How I Survived the Virginia Bar Exam
“Your time begins now.”
And it began. The test I had anticipated taking since high school. The test I had been studying for day and night for two agonizing months. The anticipation was now over, and the most important test of my life had begun.
I suppose some background about the exam will help:
First, the cost of the VA bar exam seriously makes you feel like youre paying off the mob. I mean, they make you pay $400 to take the test, another $500 for a “character evaluation” (where they basically just harass you about every speeding ticket you have ever gotten), and then another $150 to take the test on the laptop. But wait, there’s more: $3,200 for bar prep classes, and a solid month off of work. It’s robbery.
A few other things about the test: its two days long, you have to wear a suit and tie, and it’s in Roanoke, VA. So…yea.
Anyway, the doors to the test opened at 8:00am, and when I got there just before 8, the place was packed. Law students are so predictable. They file us into the building like cattle and next thing I know I’m in a room the size of a huge airplane hangar with about 1,200 other students. I set up my computer, went to the bathroom, sat in my seat waiting for the test to begin, and then headed back to the bathroom. I probably went to the bathroom a solid 8 times.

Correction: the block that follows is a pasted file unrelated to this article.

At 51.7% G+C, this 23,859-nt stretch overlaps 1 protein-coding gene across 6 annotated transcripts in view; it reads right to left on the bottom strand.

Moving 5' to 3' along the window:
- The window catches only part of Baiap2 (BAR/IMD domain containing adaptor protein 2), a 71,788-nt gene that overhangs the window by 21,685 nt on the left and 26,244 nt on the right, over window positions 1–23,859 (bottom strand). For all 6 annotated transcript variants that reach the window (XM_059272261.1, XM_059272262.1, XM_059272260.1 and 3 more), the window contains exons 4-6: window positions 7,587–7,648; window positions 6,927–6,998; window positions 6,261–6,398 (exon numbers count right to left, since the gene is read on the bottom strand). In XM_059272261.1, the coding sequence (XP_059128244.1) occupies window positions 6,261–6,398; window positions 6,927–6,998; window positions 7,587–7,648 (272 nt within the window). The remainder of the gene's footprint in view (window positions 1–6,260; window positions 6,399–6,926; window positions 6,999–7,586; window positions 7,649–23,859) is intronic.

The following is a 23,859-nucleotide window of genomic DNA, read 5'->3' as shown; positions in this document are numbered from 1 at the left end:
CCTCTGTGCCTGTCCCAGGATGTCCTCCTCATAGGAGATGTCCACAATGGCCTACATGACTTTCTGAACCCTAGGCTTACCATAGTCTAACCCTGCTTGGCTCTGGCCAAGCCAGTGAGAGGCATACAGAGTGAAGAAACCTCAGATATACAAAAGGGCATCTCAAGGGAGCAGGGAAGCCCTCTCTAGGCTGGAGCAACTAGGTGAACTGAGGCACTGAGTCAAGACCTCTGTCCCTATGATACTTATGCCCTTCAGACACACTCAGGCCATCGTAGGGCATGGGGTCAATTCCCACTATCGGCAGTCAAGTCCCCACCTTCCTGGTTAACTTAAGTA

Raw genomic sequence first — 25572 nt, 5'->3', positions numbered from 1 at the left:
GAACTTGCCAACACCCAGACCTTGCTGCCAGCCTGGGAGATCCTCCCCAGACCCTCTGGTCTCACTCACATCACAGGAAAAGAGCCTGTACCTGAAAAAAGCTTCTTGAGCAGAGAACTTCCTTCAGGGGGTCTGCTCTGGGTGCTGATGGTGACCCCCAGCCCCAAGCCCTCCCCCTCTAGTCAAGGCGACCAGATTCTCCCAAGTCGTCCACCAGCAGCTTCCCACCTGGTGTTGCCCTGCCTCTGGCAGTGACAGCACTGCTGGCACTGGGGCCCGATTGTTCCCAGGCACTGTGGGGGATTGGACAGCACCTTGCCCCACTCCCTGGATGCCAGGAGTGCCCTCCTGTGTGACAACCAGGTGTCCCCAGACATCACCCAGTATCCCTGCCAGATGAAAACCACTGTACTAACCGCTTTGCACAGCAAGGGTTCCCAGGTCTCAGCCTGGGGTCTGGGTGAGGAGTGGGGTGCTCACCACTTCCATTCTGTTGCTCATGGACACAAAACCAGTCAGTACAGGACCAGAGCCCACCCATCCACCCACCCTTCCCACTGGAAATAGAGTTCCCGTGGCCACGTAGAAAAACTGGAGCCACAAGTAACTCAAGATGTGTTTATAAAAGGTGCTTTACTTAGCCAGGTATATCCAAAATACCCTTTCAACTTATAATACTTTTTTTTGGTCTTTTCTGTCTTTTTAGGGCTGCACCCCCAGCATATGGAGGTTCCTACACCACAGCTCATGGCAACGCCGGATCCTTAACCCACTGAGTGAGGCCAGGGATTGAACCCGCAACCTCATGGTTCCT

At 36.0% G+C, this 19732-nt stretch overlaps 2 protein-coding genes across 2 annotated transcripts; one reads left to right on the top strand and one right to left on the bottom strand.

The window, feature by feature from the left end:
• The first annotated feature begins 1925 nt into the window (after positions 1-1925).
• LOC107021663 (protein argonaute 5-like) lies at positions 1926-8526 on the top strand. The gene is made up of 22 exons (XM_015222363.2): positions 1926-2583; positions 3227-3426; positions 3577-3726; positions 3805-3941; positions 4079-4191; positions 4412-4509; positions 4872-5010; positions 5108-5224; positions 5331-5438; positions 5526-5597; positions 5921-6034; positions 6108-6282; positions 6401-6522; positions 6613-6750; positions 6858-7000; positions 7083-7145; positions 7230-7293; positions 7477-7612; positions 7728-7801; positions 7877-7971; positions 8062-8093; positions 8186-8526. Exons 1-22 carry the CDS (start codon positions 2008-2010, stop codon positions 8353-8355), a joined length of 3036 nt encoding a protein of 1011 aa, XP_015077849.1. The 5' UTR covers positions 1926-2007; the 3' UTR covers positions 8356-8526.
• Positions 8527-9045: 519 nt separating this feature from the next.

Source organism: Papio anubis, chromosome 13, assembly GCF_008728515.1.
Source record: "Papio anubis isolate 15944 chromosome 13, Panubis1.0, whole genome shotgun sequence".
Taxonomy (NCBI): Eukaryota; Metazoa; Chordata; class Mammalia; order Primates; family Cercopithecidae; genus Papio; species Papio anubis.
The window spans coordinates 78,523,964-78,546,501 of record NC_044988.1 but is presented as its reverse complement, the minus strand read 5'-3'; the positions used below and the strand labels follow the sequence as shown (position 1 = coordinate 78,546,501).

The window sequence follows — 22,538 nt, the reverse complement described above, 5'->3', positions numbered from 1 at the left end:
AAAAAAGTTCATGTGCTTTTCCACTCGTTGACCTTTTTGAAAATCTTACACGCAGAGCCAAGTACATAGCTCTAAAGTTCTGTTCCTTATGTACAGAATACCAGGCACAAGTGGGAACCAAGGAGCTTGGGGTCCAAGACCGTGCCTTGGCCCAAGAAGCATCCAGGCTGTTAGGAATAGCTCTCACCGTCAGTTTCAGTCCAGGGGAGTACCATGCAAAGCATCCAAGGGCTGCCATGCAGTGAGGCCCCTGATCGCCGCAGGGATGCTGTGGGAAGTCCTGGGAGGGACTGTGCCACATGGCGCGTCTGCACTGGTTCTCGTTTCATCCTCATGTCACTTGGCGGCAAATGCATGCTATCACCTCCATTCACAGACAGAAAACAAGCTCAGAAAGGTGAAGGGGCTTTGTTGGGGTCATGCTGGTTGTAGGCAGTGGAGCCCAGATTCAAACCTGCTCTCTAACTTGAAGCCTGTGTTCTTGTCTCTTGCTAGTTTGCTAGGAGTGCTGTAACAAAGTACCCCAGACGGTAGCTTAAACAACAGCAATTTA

Finally, some guy stands up at the podium and tells us to take our seats. And he certainly doesn’t lighten the mood…
“If you leave the testing room, you will be disqualified. If you don’t fill in the bubbles to your identification sheet correctly, you will be disqualified….” One rule they are particularly sensitive about: cell phones. They make it very clear that they are bad, bad, bad. If you have one, youre dead.
I started praying, but at this point I’m feeling very nervous. Like, Tom Hanks in the opening scene of Saving Private Ryan nervous.***
*** Only, I’m taking the bar exam and he was storming the beach at Normandy. But other than that…